Like so many European buy-side and sell-side firms – and by extension many investors globally - in the coming months asset managers across the region will need to navigate an array of changes and challenges brought about by the advent of MiFID II/MiFIR in 2017.
Individual managers have different business models and organisational structures, so the impacts of these changes will vary from firm to firm. These can be organised into a number of themes:
• Organisation and management. Including considerations of governance and the role of the management bodies, information security, product approvals, recording of telephone conversations and electronic communications.
• Enhanced investor protection. These requirements ensure products are designed to meet client needs and that their suitability is regularly reviewed and communicated to investors. The rules around providing clear information to investors with specific considerations around costs/cost of advice include an effective ban on commissions and non-monetary benefits except where it can be clearly be shown to benefit the investor. This is similar to RDR in the UK and the ban on commissions in certain other markets in Europe.
• Market infrastructure. This covers the regulation of trading venues and data reporting services. As with MiFID I, this will probably impact trading costs, the number of trading venues and the liquidity at these venues. There are also new provisions to promote the SME market across Europe.
• Market transparency. Obligations on trading venues and investment firms to report trades with data requirements materially increased over existing reporting requirements (market data from trading venues will be made available free after 15 minutes).
• Competent authorities. Changes to the roles and responsibilities of competent regulatory authorities in each EU market and consideration of the impact on entities outside the EU providing investment services into the EU.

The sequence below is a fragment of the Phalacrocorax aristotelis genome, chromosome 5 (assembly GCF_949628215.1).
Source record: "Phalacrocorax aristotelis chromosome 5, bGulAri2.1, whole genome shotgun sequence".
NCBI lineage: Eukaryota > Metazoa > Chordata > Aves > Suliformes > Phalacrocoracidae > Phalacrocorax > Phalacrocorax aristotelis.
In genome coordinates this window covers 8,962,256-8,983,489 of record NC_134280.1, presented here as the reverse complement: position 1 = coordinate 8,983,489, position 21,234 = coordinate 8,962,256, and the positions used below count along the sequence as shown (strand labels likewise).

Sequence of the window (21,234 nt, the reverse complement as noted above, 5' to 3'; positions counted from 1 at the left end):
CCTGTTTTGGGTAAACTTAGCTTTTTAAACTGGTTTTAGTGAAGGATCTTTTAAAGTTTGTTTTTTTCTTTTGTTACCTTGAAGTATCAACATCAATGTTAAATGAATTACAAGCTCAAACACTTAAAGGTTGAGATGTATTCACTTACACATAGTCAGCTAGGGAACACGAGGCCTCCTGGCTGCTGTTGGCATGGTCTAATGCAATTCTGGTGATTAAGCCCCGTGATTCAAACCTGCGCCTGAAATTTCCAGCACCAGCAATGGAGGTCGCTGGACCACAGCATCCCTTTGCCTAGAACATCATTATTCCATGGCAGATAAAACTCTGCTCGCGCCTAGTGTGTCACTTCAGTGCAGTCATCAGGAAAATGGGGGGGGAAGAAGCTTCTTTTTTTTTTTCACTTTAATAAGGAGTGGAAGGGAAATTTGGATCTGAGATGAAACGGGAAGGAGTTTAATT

The next 18 months will be very busy. While financial institutions are well practised in dealing with regulatory change, MiFID II is arguably one of the most challenging regulations to deal with, given its breadth and complexity – and, importantly, its interplay with other regulations. Its implementation also runs parallel to regulatory changes such as Ucits V, Common Reporting Standard, Solvency II reporting and for UK-based firms the Senior Manager Regime. Beyond the impact requirements, there are transitional issues to work through, such as the transition to a commission-free market for investment products.
The impacts of MiFID II will play out over a number of years, with firms focused initially on compliance and later around adaption.
Who benefits? Interestingly, the term ‘benefits’ has not come up very often in discussions around MiFID II. The current focus is on impact assessments, planning, budgeting and mobilising projects. There should be clear benefits for investors – more transparency around costs, clearer documentation and a greater assurance that products are aligned to their needs. Regulators will also benefit from access to more information. While it may be hard to identify short-term benefits that mitigate the costs for asset managers, some may be able to tap longer term opportunities, for example if markets do develop as hoped in respect of SME investments.
Paul North is Head of Product Management, EMEA at BNY Mellon
The views expressed herein are those of the author only and may not reflect the views of BNY Mellon. This does not constitute investment advice, or any other business, tax or legal advice, and should not be relied upon as such.
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